skip navigation
Beloved Infidel

Beloved Infidel(1959)

TCM Messageboards
Post your comments here
ADD YOUR COMMENT>

share:
Remind Me

TCMDb Archive MaterialsView all archives (0)

DVDs from TCM Shop

Beloved Infidel Toward the end of his life F. Scott Fitzgerald is writing... MORE > $34.95 Regularly $34.95 Buy Now

NOTES

powered by AFI

DVDs from TCM Shop

Beloved Infidel Toward the end of his life F.... MORE > $34.95
Regularly $34.95
buy now

Although the Daily Variety preview reported a running time of 108 minutes, the released film's running time was 123 minutes. F. Scott Fitzgerald (1896-1940) published This Side of Paradise, his first novel, in 1920. Buoyed by the fame and fortune of his novels and magazine stories dealing with the privileged lives of wealthy, aspiring socialites during the Roaring Twenties, Fitzgerald and his wife Zelda led an extravagant life that led to Scott's alcoholism and Zelda's mental illness. After suffering several breakdowns, Zelda was in and out of clinics from 1930 until her death in a hospital fire in 1948. Zelda's mental illness had a debilitating effect on Scott's writing, and by 1936, he was hopelessly in debt and incapacitated by excessive drinking and poor physical health.
       In 1937, M-G-M hired Scott to write screenplays in Hollywood, and there he met and fell in love with movie columnist Sheilah Graham. Scott, who had little success in Hollywood, was working on the first draft of a new novel, The Last Tycoon, when he suffered a heart attack and died in 1940. Graham chronicled her life and affair with Scott in her autobiography Beloved Infidel. The film Beloved Infidel, however, dealt only with the last part of Graham's book in which she wrote of her affair with Fitzgerald.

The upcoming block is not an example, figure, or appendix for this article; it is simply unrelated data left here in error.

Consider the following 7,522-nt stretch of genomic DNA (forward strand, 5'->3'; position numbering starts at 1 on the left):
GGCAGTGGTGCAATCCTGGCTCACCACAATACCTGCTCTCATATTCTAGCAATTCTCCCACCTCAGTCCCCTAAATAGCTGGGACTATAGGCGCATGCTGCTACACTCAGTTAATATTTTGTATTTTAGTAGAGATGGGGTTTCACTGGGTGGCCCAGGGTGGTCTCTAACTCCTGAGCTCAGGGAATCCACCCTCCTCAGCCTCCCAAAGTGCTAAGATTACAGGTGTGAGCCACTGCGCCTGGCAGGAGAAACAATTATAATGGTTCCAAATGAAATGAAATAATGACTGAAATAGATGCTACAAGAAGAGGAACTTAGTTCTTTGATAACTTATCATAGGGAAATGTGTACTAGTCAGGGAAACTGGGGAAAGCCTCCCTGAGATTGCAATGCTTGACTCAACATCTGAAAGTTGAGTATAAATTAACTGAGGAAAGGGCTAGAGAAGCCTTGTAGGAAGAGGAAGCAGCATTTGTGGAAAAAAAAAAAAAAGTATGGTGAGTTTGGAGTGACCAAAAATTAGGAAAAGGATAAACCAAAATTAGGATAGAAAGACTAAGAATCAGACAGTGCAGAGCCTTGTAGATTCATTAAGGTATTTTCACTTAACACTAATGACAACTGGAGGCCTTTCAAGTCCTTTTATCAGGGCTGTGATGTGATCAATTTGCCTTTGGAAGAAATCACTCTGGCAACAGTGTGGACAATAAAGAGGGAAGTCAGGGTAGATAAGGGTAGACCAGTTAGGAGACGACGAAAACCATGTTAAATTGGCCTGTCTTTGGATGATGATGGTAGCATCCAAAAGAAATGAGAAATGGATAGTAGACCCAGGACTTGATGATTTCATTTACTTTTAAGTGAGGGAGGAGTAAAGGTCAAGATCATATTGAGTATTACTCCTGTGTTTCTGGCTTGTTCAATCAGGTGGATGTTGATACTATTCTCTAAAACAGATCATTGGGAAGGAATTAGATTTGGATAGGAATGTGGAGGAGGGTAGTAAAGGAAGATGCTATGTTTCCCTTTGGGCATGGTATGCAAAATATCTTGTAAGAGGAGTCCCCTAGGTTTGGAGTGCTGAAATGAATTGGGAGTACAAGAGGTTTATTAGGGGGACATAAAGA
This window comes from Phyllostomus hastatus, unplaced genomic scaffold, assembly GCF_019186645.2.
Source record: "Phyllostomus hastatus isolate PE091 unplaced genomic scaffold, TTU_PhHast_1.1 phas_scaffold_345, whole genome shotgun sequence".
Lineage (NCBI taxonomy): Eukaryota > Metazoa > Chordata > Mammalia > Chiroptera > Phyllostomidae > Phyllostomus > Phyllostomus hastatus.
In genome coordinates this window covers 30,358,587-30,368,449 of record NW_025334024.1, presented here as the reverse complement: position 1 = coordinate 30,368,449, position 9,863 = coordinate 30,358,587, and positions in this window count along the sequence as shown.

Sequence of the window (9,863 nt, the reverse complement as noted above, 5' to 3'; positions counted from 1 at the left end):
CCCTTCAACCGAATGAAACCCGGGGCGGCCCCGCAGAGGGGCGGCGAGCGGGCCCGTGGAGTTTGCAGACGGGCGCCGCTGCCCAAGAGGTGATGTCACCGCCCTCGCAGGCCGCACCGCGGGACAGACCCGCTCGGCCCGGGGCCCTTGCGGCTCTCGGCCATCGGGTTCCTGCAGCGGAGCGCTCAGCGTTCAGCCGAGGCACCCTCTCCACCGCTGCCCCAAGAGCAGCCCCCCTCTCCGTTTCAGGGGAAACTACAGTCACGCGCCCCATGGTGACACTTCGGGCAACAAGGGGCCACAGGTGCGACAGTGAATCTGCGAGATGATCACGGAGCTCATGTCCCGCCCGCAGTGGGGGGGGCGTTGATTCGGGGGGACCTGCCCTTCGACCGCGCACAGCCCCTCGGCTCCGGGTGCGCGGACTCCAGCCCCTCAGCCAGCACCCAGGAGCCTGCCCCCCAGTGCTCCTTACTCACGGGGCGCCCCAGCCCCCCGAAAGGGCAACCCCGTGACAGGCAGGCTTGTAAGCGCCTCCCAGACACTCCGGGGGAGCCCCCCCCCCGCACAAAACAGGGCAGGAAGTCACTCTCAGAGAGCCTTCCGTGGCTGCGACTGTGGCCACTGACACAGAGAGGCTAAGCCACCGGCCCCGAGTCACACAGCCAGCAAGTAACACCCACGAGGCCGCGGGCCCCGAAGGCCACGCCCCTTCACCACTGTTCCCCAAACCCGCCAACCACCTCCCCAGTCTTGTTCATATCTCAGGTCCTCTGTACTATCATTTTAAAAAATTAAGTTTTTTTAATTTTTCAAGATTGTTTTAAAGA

According to publicity materials contained in the film's production file at the AMPAS Library, Jerry Wald wanted to film Graham's memoirs, but insisted that she publish them in book form before the film was made. To this end, he hired Gerold Frank to help her organize and publish her story. The film originally contained a sequence dealing with Graham's childhood at a London orphanage, but it was deleted from the released print. That sequence featured Lorraine Burke as Graham as a child and Peggy Shannon as the orphanage matron, according to studio publicity. The hotel bungalow in which Fitzgerald lived and worked was part of The Garden of Allah, located at Sunset Blvd. and Crescent Heights, the Hollywood residence of many famous entertainers. Many of the actors appearing in The Garden of Allah sequence were stars in the 1920s and 1930s.
       As noted in studio publicity, the character of "Bob Carter" was based on humorist Robert Benchley, a close friend of Fitzgerald. According to a December 1958 Hollywood Reporter news item, producer Jerry Wald considered casting Audrey Hepburn and Mel Ferrer as Graham and Fitzgerald. Although Hollywood Reporter news items state that Jane Saunders, Anne Benton, Al Austin, June Blair, John Gabriel, Stanley Kamber and Nina Shipman were tested for roles, it is doubtful they appeared in the released film. According to a modern source, Deborah Kerr was unhappy with her role as "Graham" and submitted her own version of the script, which was rejected.
       ABC television broadcast several films based on Fitzgerald's life, including The Last of the Belles, which was shown on January 16, 1974, and featured Richard Chamberlain as the author and Blythe Danner as Zelda and was directed by George Schaefer. Broadcast on May 16, 1976, F. Scott Fitzgerald in Hollywood starred Jason Miller and Tuesday Weld as the Fitzgeralds and was directed by Anthony Page. A television film based on Fitzgerald's life was broadcast on the Showtime network in 2002. That film starred Jeremy Irons as Fitzgerald, Sissy Spacek as Zelda and Natalie Radford as Graham.